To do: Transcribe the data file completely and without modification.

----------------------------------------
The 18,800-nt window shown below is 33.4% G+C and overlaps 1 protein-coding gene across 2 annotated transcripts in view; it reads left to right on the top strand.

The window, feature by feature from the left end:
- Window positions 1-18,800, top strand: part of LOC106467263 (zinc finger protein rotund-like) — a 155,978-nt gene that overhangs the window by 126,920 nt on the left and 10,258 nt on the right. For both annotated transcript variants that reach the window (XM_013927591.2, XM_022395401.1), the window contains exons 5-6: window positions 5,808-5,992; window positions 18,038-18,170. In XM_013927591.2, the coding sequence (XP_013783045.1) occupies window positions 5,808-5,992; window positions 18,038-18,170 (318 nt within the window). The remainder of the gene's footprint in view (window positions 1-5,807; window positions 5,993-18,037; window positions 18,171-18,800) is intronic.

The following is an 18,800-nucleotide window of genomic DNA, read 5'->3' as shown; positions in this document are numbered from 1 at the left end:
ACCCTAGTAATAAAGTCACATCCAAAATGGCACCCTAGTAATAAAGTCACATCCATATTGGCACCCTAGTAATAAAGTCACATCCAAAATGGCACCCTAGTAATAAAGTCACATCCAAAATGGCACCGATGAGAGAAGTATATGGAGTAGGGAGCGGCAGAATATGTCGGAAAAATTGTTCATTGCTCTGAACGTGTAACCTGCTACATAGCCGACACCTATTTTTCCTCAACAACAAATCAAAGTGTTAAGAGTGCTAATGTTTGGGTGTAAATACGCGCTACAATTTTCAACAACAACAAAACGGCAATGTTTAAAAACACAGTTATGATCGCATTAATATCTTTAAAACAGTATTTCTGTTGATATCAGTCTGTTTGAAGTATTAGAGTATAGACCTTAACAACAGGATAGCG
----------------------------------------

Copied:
The 18,800-nt window shown below is 33.4% G+C and overlaps 1 protein-coding gene across 2 annotated transcripts in view; it reads left to right on the top strand.

The window, feature by feature from the left end:
- Window positions 1-18,800, top strand: part of LOC106467263 (zinc finger protein rotund-like) — a 155,978-nt gene that overhangs the window by 126,920 nt on the left and 10,258 nt on the right. For both annotated transcript variants that reach the window (XM_013927591.2, XM_022395401.1), the window contains exons 5-6: window positions 5,808-5,992; window positions 18,038-18,170. In XM_013927591.2, the coding sequence (XP_013783045.1) occupies window positions 5,808-5,992; window positions 18,038-18,170 (318 nt within the window). The remainder of the gene's footprint in view (window positions 1-5,807; window positions 5,993-18,037; window positions 18,171-18,800) is intronic.

The following is an 18,800-nucleotide window of genomic DNA, read 5'->3' as shown; positions in this document are numbered from 1 at the left end:
ACCCTAGTAATAAAGTCACATCCAAAATGGCACCCTAGTAATAAAGTCACATCCATATTGGCACCCTAGTAATAAAGTCACATCCAAAATGGCACCCTAGTAATAAAGTCACATCCAAAATGGCACCGATGAGAGAAGTATATGGAGTAGGGAGCGGCAGAATATGTCGGAAAAATTGTTCATTGCTCTGAACGTGTAACCTGCTACATAGCCGACACCTATTTTTCCTCAACAACAAATCAAAGTGTTAAGAGTGCTAATGTTTGGGTGTAAATACGCGCTACAATTTTCAACAACAACAAAACGGCAATGTTTAAAAACACAGTTATGATCGCATTAATATCTTTAAAACAGTATTTCTGTTGATATCAGTCTGTTTGAAGTATTAGAGTATAGACCTTAACAACAGGATAGCG